Children will not need Covid-19 vaccine to attend school, Stephen Donnelly confirms
It was confirmed earlier this week that the vaccination program in Ireland will be extended to 12-15-year-olds shortly.
There are 269,000 children in the 12-15 year age group and they will be given the option to be vaccinated in vaccine centres.
However, according to Minister for Health Stephen Donnelly, the Covid-19 vaccine will not be mandatory for children going back to school.
The minister said any suggestion that pupils would need to be vaccinated in order to attend school was "absolutely not on the cards and won't be on the cards.”
Speaking to RTÉ Radio One's Morning Ireland, Mr Donnelly confirmed that 12 to 15-year-olds with underlying health conditions will be prioritised for Covid-19 vaccines, as the rollout programme shifts its focus to children.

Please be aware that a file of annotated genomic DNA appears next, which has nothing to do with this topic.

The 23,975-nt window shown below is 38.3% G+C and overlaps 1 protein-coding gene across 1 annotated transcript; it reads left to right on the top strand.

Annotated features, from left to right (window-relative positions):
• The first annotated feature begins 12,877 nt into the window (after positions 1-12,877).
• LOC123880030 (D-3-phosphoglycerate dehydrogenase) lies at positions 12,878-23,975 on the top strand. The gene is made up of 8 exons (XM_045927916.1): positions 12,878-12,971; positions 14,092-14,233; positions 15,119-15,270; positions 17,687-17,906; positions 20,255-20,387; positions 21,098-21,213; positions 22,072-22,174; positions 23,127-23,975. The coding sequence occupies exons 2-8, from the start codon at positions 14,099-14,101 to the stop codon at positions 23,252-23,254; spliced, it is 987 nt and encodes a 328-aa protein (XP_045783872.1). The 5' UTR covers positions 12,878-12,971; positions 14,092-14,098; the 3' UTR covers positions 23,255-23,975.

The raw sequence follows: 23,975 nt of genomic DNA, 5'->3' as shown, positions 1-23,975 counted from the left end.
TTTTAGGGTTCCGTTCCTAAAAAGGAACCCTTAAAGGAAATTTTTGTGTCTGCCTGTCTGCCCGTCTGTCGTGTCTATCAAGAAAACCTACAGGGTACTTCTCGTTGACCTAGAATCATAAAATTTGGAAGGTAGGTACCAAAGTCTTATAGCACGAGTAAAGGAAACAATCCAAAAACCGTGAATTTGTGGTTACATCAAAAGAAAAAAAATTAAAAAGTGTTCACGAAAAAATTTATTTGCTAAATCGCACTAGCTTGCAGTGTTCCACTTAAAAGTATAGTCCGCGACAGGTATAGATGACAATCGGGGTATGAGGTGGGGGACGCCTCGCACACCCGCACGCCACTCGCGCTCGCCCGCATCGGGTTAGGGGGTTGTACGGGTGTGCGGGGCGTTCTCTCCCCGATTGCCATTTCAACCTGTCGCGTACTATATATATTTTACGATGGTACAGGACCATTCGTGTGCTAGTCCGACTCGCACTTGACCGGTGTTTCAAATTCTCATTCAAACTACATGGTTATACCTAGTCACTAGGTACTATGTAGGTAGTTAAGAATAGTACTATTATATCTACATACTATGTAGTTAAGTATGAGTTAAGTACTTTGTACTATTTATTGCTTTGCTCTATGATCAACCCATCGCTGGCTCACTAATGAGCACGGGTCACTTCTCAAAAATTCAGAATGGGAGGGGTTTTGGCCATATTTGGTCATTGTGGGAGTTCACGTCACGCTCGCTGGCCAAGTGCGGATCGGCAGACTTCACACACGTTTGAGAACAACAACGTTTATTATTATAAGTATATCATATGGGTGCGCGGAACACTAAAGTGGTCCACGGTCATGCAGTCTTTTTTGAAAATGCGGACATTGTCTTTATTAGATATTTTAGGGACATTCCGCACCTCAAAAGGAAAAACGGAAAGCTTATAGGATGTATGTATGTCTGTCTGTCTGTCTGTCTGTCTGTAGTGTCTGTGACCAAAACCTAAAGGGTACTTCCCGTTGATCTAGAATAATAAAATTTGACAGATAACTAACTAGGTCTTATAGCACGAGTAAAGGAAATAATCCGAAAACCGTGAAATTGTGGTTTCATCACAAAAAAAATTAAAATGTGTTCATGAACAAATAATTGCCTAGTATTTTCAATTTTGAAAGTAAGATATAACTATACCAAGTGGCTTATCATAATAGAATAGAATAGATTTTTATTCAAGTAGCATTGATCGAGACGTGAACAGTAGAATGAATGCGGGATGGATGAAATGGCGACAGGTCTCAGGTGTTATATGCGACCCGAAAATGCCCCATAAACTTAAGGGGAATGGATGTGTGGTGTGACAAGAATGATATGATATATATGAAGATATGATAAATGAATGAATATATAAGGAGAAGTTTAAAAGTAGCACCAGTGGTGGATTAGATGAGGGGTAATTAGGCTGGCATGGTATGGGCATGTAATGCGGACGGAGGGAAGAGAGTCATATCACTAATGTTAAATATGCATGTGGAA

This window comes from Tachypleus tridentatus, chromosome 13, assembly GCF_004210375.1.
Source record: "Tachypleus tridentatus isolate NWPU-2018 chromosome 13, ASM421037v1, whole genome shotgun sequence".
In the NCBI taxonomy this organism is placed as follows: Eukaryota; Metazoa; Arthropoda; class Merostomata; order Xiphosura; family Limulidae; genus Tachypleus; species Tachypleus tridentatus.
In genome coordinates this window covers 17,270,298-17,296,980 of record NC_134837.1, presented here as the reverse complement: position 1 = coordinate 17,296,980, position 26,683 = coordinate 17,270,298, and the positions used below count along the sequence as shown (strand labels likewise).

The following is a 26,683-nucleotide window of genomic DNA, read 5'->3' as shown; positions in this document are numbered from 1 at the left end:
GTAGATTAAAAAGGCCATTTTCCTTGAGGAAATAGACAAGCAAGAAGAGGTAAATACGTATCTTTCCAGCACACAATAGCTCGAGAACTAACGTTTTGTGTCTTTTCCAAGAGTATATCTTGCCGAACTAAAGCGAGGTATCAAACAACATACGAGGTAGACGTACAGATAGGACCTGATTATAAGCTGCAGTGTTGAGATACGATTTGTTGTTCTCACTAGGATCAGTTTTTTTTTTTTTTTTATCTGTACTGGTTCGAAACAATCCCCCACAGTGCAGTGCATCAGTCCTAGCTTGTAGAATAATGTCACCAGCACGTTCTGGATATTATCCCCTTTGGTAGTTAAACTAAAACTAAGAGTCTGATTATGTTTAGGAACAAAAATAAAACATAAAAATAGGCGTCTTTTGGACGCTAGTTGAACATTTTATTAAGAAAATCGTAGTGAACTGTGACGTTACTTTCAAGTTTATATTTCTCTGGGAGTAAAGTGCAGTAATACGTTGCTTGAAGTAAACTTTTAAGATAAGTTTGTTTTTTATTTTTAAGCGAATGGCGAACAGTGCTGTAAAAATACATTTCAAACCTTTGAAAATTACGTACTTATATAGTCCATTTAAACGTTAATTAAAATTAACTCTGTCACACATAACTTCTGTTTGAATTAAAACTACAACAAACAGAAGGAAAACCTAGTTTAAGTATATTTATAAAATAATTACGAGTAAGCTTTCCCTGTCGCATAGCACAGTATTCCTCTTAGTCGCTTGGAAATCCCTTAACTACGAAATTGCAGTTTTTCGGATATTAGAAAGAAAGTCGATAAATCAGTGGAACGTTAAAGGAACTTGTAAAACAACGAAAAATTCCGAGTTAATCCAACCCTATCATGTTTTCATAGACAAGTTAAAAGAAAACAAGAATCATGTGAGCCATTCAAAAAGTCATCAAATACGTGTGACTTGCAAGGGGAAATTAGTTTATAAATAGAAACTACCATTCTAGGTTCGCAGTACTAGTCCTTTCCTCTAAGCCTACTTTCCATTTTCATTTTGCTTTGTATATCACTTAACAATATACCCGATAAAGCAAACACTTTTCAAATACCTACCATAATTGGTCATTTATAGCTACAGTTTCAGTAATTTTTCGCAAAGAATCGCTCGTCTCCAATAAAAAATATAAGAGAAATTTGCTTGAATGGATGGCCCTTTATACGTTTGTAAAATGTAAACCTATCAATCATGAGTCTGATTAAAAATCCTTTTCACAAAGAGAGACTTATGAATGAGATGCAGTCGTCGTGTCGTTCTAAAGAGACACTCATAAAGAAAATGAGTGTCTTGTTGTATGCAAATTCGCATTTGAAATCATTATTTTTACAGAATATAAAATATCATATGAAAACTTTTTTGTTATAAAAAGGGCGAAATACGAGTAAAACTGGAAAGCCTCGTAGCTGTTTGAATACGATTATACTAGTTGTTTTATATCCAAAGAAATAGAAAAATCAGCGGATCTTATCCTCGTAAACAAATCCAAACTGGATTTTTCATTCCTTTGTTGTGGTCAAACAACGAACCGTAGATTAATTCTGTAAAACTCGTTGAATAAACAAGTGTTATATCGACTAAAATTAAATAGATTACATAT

"There was a particular emphasis in the Niac advice on vaccinating children who have underlying conditions and vaccinating children who live with, or are in social or family circles with adults who have underlying conditions.
"I think it's likely there will be a role for GPs, particularly where parents have a child with an underlying condition, they have a relationship with a GP, they'd like to talk to their GP, parents will have some very reasonable questions they want to discuss, and they might want the GP to administer the vaccine as well,” the Health Minister said.
Donnelly also pointed out that children will need permission from their parents and will also have to be accompanied to vaccine centres by a parent.
"Ultimately, the consent and the permission comes from the parents, they will always do what's right for their child and a lot of parents now, I think, are really welcoming of this news and they're looking forward to getting their children vaccinated,” he said.